Monday, September 09, 2019

TTABlog Test: How Did These Three Recent Section 2(d) Appeals Come Out?

Here are three very recent TTAB decisions in Section 2(d) appeals, decided on the same day. I'm not giving any hints, so you're on your own. How do you think these appeals came out? [Answer in first comment].

In re Smith & Wesson Corp., Serial No. 87390227 (September 4, 2019) [not precedential] (Opinion by Judge Albert Zervas). [Section 2(d) refusal of M&P SHIELD for knives, can openers, hatchets, and machetes, in view of the registered mark SHIELD for "knives"].

In re EP Family, Corp., Serial Nos. 87561113 and 87561116 (September 4, 2019) [not precedential] (Opinion by Judge Thomas W. Wellington). [Section 2(d) refusal of the mark CHA4TEA in standard character and stylized form (below left) for "Instant tea; Tea," in view of the registered mark CHA FOR TEA and design (below right) for "Food preparation services; preparation of food and beverages; provision of food and drink in restaurants; restaurant services, including sit-down service of food and take-out restaurant services; restaurant services, namely, providing of food and beverages for consumption on and off the premises; serving of food and drink/beverage" [CHA and FOR TEA disclaimed].

In re Monsieur Touton Selection Ltd., Serial No. 87874805 (September 4, 2019) [not precedential] (Opinion by Judge Peter W. Cataldo). [Section 2(d) refusal of the mark PACIFIC VIEW VINEYARDS for wine [VINEYARDS disclaimed], in view of the registered mark PACIFIC VISTA for wine].

Read comments and post your comment here.

TTABlog comment: How did you do? See any WYHAs?

Text Copyright John L. Welch 2019.


At 5:15 AM, Blogger John L. Welch said...

All three were affirmed

At 10:18 AM, Blogger Catherine said...

Not surprising how these came out, definitely in WYHA territory. Yet, re the CHA4TEA case, 10 or 20 years ago I would have appealed for certain. I am fascinated with the TTAB's expansive view of the word portion of design marks. It seems they are erasing the distinction between standard word and word & design marks. In this case, all the words were disclaimed and the designs are clearly and demonstrably different, yet the registrant got the same protection they would have had with a standard word mark, and I believe that's improper and troublesome trademark policy.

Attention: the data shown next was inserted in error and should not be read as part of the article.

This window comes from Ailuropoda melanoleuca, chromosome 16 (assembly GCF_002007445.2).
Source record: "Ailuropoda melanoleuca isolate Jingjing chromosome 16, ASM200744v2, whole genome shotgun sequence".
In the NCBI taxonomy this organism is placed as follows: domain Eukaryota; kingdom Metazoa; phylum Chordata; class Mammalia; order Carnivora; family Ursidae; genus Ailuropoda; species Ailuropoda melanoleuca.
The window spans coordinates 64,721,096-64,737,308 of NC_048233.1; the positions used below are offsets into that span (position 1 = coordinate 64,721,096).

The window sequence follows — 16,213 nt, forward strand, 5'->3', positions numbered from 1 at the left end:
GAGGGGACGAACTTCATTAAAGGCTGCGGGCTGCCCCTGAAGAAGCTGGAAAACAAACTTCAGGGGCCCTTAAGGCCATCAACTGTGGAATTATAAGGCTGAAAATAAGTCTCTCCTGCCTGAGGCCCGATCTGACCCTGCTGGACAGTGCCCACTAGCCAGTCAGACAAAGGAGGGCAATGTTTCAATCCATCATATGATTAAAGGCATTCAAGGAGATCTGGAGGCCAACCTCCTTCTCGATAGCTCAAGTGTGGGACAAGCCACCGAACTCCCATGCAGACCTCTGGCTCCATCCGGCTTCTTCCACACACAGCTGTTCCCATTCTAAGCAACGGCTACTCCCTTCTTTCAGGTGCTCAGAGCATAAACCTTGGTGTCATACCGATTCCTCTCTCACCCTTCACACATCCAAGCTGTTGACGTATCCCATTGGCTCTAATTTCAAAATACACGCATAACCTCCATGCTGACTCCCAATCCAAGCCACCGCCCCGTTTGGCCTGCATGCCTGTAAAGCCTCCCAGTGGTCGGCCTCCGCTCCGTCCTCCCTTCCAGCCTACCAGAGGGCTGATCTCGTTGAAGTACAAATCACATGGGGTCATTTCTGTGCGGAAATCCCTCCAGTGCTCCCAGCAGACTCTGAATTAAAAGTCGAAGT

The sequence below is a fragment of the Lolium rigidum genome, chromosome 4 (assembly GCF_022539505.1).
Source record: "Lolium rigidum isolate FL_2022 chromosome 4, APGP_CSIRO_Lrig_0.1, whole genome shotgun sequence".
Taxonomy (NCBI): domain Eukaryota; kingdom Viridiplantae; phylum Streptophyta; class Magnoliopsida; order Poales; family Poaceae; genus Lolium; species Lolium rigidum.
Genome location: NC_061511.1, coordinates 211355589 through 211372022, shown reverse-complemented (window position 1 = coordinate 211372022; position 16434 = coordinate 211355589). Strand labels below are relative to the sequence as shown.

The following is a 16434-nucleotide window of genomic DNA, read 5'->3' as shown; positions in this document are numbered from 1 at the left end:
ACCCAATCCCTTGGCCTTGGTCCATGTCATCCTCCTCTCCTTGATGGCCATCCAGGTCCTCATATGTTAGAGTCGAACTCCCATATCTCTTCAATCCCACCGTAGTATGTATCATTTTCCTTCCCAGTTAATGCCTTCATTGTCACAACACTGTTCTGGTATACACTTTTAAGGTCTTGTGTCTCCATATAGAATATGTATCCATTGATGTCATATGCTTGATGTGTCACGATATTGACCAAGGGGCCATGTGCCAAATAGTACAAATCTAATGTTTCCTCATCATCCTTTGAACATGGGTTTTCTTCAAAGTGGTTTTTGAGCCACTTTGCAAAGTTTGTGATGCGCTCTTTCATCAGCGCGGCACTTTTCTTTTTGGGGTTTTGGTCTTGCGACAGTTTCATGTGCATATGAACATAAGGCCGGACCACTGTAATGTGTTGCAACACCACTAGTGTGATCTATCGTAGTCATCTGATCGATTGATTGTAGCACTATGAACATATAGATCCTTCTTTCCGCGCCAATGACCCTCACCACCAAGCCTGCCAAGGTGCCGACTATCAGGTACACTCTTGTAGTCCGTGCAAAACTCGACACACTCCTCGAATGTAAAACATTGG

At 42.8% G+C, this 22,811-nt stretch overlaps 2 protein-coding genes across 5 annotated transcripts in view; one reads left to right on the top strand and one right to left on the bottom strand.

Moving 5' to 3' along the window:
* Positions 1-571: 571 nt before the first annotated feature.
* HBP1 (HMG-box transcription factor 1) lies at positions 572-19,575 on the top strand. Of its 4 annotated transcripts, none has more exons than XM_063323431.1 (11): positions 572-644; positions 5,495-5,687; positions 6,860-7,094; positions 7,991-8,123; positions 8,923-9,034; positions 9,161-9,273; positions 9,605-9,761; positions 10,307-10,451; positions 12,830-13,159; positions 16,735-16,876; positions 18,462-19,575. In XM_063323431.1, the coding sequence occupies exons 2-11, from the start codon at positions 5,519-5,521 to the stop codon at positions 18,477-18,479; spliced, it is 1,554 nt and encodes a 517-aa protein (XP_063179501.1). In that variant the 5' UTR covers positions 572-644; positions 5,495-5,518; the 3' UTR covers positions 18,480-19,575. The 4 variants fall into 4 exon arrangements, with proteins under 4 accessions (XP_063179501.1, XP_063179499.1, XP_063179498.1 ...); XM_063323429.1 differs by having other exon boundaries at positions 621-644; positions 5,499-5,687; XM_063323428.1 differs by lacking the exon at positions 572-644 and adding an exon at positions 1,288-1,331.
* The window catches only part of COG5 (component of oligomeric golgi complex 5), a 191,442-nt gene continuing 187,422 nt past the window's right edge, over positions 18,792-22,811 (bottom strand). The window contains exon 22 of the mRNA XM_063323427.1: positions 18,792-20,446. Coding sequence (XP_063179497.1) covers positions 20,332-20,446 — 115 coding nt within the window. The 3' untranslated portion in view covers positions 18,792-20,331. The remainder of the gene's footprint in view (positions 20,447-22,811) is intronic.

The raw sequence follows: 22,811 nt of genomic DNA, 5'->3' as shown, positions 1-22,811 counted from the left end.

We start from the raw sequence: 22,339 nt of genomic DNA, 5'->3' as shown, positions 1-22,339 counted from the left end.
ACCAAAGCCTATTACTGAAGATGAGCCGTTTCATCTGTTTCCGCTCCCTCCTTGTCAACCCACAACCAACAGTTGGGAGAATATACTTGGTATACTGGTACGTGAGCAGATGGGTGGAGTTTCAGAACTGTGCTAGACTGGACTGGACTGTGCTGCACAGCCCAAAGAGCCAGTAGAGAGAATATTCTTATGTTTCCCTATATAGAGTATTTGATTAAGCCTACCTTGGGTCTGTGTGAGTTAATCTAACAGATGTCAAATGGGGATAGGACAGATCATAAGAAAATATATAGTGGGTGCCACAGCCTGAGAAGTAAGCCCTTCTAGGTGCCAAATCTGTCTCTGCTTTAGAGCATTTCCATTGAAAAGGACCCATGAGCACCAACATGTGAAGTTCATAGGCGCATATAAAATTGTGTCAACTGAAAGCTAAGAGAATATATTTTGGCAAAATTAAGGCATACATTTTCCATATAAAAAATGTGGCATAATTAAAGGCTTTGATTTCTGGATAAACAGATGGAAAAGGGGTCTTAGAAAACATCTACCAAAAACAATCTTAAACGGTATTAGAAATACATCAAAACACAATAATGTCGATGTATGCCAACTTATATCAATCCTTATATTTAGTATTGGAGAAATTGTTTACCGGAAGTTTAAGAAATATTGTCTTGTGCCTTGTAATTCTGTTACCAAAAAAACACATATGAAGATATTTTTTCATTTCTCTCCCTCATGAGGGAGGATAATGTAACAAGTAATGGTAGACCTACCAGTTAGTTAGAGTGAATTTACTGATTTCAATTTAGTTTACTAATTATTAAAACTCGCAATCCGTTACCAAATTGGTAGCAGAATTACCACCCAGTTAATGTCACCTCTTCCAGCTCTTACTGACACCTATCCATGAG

If the distinction is to have any meaning, it must be enforced at least sometimes, and I am hard pressed to find a case in which a different design was permitted to register in light of a registered mark with similar words but a strikingly different design. Does anyone know when TTAB last upheld the design limitation?

At 11:50 AM, Anonymous MM said...

One curious aspect of the CHA4TEA case is this: "We have also considered Applicant’s argument that CHA is 'conceptually weak' because it is a 'commonly used term in association with tea'.”

There is no mention of the fact that CHA means "tea" in Mandarin. It's more than just "commonly used in association with tea" - it is "tea."

Regarding the disclaimer, it is also significant (perhaps) that the registrant disclaimed "CHA" and "FOR TEA" separately. They did not disclaim the entire phrase "CHA FOR TEA."


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